The text of the Bill hasn’t yet been made available to the public on the grounds that his office isn’t clear whether parliamentary rules make it possible for him to do so but the Hoot has received a copy. Although private member’s bills rarely get through Parliament, it is good to see such an effort take off, regardless of its outcome. Satpathy’s office is currently seeking feedback from the general public and I believe there is an option to send feedback through the website mentioned above.
How about a White Paper to start with?
Before discussing the contents of the Bill, let’s first examine the advocacy effort. While it’s commendable that the MP’s office has put out a list of principles and essential readings that are guiding its effort, it would be very useful if they could first put out a White Paper which explains the background research undertaken by them and the link between their research and the provisions of the Bill.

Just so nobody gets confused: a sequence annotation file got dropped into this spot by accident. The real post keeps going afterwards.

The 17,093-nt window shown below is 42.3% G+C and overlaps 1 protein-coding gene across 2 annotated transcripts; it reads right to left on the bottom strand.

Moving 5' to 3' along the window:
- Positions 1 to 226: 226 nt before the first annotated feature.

All too often, we see legislation in Parliament where the government proclaims the holy truth without ever telling us how it divined such truth. A White Paper on the issue should explain the background research taken up by the Bill’s authors followed by a clause by clause explanation of why each provision has been drafted in the manner found in the Bill.